Microsoft users have been warned about a new malware attack that is designed to exploit Office 365 through a TrickBot password-stealing Trojan. Bad actors are attempting to infect devices with malicious content via a fake Office 365 page designed to look like an official Microsoft portal.
MalwareHunterTeam spotted the attack. The researchers say the fake webpage will look like a legitimate Office 365 page to users. In fact, the attackers have included details such as links that do point to official Microsoft domains.
When a user clicks one of these links, a pop-up windows appears that has been designed for different browsers. It issues a fake browser update alert, recommending users download the update. It seems Google Chrome and Mozilla Firefox are the targets.
“You are using an older version of the browser Chrome,” the message reads. Again, legitimacy is the key to confusing users. The attackers have labelled the pop-up “Chrome Update Center” or “Firefox Update Center”. Unwitting users would assume these are the genuine update services for those browsers.
https://get-office365[.]live/ -> https://get-office365[.]live/files/upd365_58v01.exe (fd97342e1968aed9d8f50468d3b7b7868981d9d360b2f049b6706e72d8184e3f – TrickBot looks)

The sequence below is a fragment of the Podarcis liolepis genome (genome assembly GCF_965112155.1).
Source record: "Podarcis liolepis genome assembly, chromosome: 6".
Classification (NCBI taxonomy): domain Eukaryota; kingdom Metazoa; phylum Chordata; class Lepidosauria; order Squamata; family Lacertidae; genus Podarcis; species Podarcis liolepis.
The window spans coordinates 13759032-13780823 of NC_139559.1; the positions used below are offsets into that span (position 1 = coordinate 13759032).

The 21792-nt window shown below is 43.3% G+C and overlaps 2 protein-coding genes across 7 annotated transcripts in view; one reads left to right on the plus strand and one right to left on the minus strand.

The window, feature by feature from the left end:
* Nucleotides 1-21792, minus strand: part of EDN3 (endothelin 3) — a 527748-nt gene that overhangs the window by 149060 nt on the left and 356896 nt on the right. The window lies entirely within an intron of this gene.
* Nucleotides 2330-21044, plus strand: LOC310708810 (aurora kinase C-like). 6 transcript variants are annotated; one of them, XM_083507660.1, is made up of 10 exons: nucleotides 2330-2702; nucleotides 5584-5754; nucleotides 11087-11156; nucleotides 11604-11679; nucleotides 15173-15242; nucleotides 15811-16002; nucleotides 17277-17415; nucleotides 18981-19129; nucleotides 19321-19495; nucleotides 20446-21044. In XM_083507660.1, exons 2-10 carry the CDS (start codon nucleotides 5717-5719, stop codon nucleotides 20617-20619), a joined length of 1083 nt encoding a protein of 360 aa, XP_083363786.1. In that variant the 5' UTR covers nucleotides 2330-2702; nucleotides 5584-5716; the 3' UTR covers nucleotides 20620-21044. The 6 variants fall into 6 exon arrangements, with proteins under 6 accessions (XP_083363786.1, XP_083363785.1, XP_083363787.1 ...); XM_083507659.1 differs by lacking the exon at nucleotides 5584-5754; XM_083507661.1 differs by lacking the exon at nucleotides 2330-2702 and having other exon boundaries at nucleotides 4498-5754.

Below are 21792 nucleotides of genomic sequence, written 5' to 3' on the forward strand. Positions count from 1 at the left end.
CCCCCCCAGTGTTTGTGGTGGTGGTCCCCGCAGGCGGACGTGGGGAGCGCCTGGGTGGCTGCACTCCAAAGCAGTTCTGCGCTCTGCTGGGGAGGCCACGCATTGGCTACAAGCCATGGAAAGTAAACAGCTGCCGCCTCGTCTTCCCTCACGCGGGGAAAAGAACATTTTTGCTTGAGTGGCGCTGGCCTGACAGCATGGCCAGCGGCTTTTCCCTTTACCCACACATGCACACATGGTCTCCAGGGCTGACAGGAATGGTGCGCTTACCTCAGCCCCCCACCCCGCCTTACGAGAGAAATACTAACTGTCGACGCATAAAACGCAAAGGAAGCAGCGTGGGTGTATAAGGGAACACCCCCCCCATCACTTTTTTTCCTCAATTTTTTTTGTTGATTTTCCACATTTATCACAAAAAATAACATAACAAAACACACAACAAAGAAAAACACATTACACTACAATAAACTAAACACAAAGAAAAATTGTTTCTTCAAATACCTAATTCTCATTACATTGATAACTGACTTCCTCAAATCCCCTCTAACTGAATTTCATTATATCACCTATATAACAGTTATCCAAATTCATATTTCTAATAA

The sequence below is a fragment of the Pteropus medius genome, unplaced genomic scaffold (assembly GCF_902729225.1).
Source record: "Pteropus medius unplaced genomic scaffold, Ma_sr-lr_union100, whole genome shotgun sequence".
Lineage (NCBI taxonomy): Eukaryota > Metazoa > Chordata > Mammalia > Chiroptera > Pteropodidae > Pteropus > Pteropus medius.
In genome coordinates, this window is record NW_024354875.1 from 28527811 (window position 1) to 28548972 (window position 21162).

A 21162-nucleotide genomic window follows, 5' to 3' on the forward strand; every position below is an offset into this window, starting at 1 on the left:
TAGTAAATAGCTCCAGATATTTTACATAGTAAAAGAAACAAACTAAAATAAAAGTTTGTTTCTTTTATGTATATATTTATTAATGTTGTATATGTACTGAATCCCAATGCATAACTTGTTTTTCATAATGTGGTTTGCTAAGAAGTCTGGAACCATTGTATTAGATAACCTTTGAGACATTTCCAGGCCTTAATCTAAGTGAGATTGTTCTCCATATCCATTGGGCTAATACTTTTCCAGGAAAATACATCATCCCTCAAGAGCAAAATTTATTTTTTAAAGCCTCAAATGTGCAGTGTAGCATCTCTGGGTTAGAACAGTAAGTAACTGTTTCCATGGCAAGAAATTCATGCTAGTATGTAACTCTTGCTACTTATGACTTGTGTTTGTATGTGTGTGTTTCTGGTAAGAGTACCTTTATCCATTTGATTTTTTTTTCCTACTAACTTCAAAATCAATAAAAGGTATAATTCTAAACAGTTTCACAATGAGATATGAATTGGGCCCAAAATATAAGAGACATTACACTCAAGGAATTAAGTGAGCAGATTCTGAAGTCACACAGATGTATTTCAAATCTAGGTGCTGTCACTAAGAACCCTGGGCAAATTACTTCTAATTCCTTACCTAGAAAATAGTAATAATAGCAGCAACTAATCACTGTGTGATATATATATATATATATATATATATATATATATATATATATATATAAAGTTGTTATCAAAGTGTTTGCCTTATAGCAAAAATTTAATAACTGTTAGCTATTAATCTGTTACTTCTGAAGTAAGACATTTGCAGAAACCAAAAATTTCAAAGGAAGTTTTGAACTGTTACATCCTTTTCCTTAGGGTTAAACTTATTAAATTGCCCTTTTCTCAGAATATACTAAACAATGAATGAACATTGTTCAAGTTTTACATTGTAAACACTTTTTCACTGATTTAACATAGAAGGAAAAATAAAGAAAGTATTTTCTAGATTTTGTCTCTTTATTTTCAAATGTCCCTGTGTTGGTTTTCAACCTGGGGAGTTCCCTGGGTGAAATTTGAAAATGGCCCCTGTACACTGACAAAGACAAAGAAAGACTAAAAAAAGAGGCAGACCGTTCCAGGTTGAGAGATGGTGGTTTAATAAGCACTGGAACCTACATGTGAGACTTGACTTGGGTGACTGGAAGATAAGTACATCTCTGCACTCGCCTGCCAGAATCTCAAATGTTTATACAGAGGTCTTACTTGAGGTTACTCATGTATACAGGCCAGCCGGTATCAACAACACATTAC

Sectigo cert for the domain, DigiCert cert for payload (see thread: https://t.co/4bfybAGQaO)…
cc @VK_Intel pic.twitter.com/moxdgx9Vdp
— MalwareHunterTeam (@malwrhunterteam) July 17, 2019
If the user opts to download the fake update, they will unknowingly receive a TrickBot Trojan that is designed to find stored passwords on a machine. It can also track and record autofill data on browsers, as well as monitor browsing history.
Furthermore, the Trojan can generate a list of programs installed on the device, including Windows programs. Information acquired by the Trojan is sent to a server. In most cases the malware will act undetected by installing to the Windows svchost.exe.
It is worth noting that anti-virus software should be able to find, stop, and delete this attack. Users are recommended to update their anti-virus software to newest build. If a device is already infected, the anti-virus software should be able to find the Trojan and handle it. This includes Microsoft’s own Windows Defender tool.